When the world ends there will be NO more fuel deliveries from anywhere, and if there are then they will be prohibitively expensive. So you need a fuel that you can produce yourself, to me this means biodiesel. It’s a fuel you can make yourself; it will substitute directly into the tank with NO modifications to the engine, and gives almost exactly the same performance, as regular diesel.
So with these concepts in mind I started thinking about what the ideal tool would be. I eliminated most regular four wheeled tractors like the Ford 9N and the International Harvester (IH) Farmalls because to buy one of their modern counterparts new is very expensive, and to find parts for older ones that you can buy on the cheap can also be expensive. While there has been a lot of development in compact and subcompact tractors in the last few years, they are mostly compact technical wonders that have all kinds of computerized fuel injection systems, high volume, high pressure hydraulics, and just lots and lots of things that need to be maintained or fixed. Simplicity is crucial.
My search for information about small farm tractors, as with most things today, started online. I started from the position that a Walk-behind Tractor would be the optimum choice because on the surface it met two of the most important criteria, Fuel requirements, and maintainability. The MOST important question remained, how much land could be worked with it and still expect it to last a lifetime.
Dean M., one of my online sources, who has actually been running a Market Garden since 1989, says that much of that time was spent downsizing his garden to it’s current 1.5 acres. According to Dean,one to two acres is about all one person can work, when trying to maximize the production of a garden. The general consensus is, that the limit on how large a garden you could work with one of these machines,is really set by how much labor was available, rather than the capacity of the machine.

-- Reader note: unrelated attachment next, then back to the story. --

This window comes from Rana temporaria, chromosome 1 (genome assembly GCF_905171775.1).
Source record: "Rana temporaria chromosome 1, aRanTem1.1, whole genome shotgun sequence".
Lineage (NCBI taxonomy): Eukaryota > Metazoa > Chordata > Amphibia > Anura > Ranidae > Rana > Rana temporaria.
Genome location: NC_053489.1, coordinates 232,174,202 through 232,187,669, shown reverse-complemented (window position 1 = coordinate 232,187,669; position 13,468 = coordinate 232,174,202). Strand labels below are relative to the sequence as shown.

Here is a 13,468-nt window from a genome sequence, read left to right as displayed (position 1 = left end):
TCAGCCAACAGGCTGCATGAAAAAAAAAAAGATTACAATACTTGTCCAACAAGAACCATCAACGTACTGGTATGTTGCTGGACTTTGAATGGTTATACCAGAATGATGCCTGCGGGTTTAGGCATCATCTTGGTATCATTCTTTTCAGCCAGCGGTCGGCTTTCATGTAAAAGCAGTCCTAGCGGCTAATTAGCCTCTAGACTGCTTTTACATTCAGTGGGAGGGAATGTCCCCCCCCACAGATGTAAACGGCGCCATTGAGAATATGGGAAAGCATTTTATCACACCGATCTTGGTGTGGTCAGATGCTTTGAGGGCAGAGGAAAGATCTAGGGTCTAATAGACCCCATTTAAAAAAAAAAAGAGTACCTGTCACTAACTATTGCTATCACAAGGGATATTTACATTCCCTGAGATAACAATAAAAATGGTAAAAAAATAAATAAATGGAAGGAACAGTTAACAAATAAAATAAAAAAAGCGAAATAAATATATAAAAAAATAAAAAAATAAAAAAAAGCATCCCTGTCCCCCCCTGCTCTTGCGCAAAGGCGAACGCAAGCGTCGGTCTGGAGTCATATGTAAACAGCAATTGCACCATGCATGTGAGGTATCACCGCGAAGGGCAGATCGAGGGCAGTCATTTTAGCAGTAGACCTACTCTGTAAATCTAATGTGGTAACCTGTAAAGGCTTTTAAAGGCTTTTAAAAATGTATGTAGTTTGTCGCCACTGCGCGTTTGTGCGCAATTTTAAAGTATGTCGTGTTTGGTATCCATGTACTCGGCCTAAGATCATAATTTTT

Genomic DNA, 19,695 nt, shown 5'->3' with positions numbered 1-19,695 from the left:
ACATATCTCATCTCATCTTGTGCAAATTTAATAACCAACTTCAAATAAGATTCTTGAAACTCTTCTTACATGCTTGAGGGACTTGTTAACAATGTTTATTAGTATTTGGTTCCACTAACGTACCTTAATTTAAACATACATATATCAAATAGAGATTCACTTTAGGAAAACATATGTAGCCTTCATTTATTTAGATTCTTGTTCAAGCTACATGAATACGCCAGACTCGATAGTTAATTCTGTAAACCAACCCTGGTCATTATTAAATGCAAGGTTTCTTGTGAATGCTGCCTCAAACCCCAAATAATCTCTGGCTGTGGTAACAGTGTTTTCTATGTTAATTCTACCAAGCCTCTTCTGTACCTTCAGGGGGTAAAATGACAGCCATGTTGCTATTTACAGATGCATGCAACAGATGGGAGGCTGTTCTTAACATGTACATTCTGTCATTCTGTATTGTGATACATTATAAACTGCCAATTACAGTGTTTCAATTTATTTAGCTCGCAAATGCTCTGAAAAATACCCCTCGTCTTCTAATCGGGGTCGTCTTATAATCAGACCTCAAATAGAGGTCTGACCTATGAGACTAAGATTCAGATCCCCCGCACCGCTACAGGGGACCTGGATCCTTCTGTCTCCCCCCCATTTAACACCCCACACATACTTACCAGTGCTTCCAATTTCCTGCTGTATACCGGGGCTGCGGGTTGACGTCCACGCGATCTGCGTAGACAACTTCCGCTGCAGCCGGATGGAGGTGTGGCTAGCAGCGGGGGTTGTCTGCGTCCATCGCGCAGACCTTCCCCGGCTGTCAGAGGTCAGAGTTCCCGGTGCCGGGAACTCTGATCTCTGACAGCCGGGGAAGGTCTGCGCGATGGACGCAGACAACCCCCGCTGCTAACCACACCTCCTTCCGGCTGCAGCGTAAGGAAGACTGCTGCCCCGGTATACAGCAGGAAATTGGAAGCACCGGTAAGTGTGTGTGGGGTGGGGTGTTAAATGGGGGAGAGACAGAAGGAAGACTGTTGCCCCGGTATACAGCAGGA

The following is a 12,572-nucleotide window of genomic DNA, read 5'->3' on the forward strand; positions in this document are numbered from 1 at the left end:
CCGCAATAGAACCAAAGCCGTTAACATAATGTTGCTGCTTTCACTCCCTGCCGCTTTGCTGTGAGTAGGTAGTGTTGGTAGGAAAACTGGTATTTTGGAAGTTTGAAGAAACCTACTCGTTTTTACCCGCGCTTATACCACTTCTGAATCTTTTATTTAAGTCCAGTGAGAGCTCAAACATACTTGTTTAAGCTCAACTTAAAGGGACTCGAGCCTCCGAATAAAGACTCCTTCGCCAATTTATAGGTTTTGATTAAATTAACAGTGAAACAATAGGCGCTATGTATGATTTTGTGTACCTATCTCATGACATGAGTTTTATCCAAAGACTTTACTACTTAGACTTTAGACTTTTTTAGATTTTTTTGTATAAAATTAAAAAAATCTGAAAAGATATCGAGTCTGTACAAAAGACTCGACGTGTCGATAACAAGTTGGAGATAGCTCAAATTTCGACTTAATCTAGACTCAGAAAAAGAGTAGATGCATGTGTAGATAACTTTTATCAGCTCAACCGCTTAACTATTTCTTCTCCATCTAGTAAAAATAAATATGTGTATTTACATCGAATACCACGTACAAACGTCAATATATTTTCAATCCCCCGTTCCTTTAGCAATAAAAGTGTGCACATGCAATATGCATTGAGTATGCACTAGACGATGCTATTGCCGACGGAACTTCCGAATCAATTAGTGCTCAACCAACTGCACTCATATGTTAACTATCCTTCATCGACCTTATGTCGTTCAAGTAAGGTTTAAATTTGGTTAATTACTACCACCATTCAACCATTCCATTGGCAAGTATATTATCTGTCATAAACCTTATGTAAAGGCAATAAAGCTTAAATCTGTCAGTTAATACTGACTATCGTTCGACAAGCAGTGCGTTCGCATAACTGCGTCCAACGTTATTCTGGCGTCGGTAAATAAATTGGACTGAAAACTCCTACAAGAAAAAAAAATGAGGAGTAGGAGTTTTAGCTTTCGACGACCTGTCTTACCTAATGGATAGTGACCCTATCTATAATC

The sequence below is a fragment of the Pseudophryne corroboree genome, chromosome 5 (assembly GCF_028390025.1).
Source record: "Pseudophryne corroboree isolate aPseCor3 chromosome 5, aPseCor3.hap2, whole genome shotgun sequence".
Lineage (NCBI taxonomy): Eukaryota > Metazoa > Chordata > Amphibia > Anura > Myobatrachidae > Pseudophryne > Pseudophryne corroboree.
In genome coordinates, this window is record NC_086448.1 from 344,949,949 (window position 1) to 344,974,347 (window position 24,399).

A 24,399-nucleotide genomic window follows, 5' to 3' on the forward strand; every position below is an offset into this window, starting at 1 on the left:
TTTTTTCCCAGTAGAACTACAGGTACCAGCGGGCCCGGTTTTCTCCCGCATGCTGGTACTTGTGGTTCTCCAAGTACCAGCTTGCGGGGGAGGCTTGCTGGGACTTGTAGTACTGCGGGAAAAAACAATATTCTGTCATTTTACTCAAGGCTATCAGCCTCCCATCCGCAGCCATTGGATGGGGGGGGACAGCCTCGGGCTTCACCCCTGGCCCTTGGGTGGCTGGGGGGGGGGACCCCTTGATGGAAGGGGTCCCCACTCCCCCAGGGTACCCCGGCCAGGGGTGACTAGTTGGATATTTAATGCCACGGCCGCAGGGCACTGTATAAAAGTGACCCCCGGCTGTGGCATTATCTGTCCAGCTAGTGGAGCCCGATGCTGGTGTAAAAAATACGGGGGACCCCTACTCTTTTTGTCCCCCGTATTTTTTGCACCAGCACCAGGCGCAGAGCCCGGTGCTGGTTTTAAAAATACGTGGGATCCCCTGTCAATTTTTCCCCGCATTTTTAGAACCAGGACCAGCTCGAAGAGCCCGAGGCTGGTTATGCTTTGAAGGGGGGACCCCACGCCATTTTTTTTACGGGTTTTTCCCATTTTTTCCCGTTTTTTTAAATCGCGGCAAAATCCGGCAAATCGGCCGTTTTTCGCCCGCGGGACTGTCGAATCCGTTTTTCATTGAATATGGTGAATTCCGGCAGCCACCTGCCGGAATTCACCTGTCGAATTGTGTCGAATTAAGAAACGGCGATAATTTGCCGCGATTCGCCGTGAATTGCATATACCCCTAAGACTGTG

To answer that question I needed input from an expert. In my web search I found many companies that make and sell this kind of equipment, but they are almost ALL overseas. Of the domestic companies most only sell Walk-behinds as a sideline. I found a company in Owenton KY, which specializes in small-scale commercial agriculture equipment. Joel Dufour founded Earth Tools in 1977, and all they sell is Walk-behind tractors. .
I asked Mr. Dufour about the capability, capacity, and requirements of walk behind tractors for a TEOTWAWKI scenario. He recommended not the largest one he sells, the 948 but rather the model 852, which comes with an optional 10 hp diesel engine. He says the 852s are far more versatile than the 948. Based on what his customers are actually doing with the units, and have been doing for nearly 30 years he gave me the following information about capabilities, and requirements of these units.
You can work up to two acres of Market garden per person, and/or about 15 acres of Haying for livestock. With proper preventative maintenance, used in a commercial agricultural operation, a tractor like he sells will last 20+ years. They can haul up to one ton on a two-wheel trailer. Depending on the specific task, running 8 hrs on a gallon of fuel is possible. He has several customers that make their own biodiesel and run their 852s on it, and have reported no problems.